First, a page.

Politics & Media
Mar 20, 2017, 09:37AM

The March Is Over and I am Tired

The political conversations are endless.

Screen shot 2017 03 20 at 9.27.52 am.png?ixlib=rails 2.1

From the rising divides in our country to the first months of a Trump presidency, it’s all been too much for one (black) person to think through. The conversations I’ve had with people (especially those with privilege—who just "didn’t see this day coming") about being black in America have created a whole new level of exhaustion in some of my daily spaces. 

Not having the privilege to disconnect your body and your mind from the current conversations on race, politics, and misogyny, which are literally happening everywhere, is particularly taxing, whether you're in the classroom or the local gay bar. Whatever used to be hidden under the rug is now staring us in the face, and if both the Knowles sisters hadn't "armed" us PoC with their albums I wouldn't have the musical "weapons of mass destruction" that have become whiteness escape outlets. 

If we (PoC) could gain anything from this churning of our capitalistic society called America, it should be in the form of government compensation. I want #TrumpChecks. For myself, and better yet for women of color whose steadfast labor, in spite of the risks, still goes unrewarded. The (white) people who have never had to question their freedom while walking back to their own home, the white people who “don’t see color,” are going to have to (finally) wake up and pull their weight in ways they refrained from before, because all of us minorities are officially tired. Fed up. Done! No longer working to "woke" you for free. 

I know there are so many pieces to this (f-ed up) political puzzle, but right now is a time to listen before criticizing, and resist all forms of oppression in our communities. This means fighting for rights that you may already have, in order to keep from losing them. Trump's current shenanigans and the march woke many of us up. Tragic that it took this long and this much, but never have I seen this many white folks, or any kind of folks, show up for racial justice. I am not praising any privileged group for doing what they should already be doing every day (rejecting oppression rather than submitting to it through passive silence), but I do recognize that resistance and intersectional social justice will take every single one of us recognizing our role and our power to drive progress forward. 

Before the Women's March on Washington I used to think that my grandmother and other black elders in my family were jaded; they always seemed to write off injustice in our society as something that will never change. I was raised to live with tacit acceptance of racism and misogyny because that was the simpler option. "Don’t trust those who are (highly) likely to oppress you."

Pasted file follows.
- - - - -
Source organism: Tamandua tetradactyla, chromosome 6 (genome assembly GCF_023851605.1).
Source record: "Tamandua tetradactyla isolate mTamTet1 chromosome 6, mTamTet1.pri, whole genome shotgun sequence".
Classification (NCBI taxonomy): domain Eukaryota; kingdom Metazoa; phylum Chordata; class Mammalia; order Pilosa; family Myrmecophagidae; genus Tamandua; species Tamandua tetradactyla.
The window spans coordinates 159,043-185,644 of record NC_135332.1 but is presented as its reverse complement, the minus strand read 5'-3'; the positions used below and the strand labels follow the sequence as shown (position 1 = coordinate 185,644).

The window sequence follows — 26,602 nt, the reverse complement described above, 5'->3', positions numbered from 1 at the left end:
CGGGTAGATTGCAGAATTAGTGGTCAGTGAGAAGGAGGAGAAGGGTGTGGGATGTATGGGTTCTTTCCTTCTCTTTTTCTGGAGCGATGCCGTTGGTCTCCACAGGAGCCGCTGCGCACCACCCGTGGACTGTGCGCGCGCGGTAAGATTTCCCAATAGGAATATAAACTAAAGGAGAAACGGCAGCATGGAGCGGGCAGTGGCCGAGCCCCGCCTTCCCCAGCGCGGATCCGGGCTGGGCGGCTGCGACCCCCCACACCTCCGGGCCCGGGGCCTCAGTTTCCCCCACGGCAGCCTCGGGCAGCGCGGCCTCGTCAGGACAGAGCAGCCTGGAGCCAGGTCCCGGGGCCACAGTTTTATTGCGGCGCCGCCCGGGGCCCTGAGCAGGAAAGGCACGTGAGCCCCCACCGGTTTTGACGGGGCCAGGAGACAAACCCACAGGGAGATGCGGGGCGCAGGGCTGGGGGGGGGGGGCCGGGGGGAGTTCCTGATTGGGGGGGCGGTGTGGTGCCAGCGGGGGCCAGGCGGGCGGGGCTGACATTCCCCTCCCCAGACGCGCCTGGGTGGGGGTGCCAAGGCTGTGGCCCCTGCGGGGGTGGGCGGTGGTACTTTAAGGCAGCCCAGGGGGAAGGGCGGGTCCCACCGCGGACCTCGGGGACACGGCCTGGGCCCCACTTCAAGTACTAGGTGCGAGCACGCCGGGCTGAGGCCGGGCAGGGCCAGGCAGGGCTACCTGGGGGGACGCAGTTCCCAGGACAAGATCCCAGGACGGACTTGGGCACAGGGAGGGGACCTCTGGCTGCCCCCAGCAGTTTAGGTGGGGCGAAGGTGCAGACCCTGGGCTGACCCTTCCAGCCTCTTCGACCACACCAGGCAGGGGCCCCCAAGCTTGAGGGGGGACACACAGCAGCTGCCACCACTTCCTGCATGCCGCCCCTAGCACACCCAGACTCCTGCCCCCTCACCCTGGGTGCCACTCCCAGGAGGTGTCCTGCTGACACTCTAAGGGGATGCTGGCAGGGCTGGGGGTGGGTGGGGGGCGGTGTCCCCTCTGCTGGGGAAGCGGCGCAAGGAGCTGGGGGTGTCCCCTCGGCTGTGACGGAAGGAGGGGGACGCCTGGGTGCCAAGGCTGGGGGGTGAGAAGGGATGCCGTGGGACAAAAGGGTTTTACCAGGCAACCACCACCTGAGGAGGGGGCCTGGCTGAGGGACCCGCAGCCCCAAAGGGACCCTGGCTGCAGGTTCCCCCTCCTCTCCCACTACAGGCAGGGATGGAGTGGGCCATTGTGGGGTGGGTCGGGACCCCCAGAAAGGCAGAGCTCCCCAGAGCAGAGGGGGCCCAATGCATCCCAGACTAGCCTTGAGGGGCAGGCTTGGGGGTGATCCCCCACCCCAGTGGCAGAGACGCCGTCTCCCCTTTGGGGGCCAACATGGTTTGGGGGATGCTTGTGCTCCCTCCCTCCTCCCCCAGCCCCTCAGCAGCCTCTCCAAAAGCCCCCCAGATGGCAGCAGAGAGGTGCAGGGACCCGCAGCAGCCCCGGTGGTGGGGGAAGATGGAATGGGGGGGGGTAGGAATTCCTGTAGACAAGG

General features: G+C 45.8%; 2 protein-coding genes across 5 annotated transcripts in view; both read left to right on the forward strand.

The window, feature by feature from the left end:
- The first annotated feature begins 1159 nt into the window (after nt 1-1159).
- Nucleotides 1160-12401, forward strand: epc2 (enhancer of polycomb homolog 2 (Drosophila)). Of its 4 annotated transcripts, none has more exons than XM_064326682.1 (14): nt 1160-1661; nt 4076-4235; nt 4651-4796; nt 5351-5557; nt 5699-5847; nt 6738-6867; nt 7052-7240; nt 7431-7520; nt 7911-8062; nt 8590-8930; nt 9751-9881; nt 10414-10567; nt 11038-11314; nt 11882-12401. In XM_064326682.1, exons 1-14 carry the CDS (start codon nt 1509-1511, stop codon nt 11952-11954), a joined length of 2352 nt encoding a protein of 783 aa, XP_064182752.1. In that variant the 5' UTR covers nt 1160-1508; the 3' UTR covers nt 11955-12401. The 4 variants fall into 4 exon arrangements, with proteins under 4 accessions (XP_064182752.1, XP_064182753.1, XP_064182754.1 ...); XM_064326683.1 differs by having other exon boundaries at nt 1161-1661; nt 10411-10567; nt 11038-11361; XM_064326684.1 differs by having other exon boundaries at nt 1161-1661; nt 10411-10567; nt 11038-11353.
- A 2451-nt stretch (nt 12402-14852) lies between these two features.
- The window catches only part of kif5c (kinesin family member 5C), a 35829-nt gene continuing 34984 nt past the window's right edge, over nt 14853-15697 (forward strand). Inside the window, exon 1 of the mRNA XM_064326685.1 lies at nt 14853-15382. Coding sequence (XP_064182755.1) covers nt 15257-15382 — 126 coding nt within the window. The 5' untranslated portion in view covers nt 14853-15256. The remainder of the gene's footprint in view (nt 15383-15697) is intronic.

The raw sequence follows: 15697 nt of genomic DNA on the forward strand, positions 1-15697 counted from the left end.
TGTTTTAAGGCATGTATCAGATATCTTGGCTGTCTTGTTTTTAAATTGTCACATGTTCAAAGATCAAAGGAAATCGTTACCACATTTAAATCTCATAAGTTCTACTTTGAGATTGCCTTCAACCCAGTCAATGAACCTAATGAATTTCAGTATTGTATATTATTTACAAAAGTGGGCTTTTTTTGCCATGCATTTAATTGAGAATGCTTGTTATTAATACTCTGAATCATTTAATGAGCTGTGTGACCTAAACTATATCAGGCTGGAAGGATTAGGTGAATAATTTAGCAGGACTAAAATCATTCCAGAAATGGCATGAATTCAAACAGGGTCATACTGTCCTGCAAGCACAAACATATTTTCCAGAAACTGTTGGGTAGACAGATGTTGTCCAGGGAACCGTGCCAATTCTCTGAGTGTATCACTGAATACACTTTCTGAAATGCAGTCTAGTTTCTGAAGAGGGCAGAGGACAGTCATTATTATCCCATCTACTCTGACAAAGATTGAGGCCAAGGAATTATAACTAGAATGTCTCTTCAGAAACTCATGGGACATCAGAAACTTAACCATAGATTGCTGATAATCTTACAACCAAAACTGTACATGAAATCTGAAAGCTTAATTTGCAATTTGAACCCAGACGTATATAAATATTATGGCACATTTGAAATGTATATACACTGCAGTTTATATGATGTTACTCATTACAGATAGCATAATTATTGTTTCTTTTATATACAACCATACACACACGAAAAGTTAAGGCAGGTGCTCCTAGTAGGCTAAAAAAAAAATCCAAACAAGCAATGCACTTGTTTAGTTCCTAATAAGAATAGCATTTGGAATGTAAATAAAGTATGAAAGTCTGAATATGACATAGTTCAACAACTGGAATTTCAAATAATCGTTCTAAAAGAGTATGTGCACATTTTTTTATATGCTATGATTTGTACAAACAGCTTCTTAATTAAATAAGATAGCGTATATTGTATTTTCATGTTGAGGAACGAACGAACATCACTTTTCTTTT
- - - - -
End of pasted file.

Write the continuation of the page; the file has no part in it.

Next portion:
Many folks, whom are still oppressed by today’s systems, warned us, for years, about today. Years. So what should white people (and really all of us) do now? Engage with the people/communities that you are not integrated with, because you have a lot to learn from their stories. Then take the tea they share with you and transfer that quality education to the communities where (sadly) your word carries more weight than mine does (#deconstructwhiteness). And the answer to the burning question is yes: you can be white and woke. It just requires the recognition and acceptance of the ways in which one’s whiteness/privilege can be utilized to push forward the social justice agenda, including the ones which you may not (directly) benefit from.

 Whatever you do, don’t sit silent. Don’t ignore any (emotional) build-up from non-action resistance. Act up for social justice strategically. Or you will end up like Becky, who bottled it all up until caffeine made her explode over the wrong outlet and look cray-cray. 

Consider what it would be like to live in a world where white people take on the labor of making other white people woke af, eliminating my responsibility. Honestly, as a black, gay person, to carry the weight of educating all on the complexities of thriving in systems that are not set up for you, in my experience, is beyond tiresome—especially when such a responsibility becomes the known norm that only you know. Black people, especially those in higher ed, need a vacation from racism. 

—Follow Chaz Barracks on Twitter: @ChZ_PhD


Register or Login to leave a comment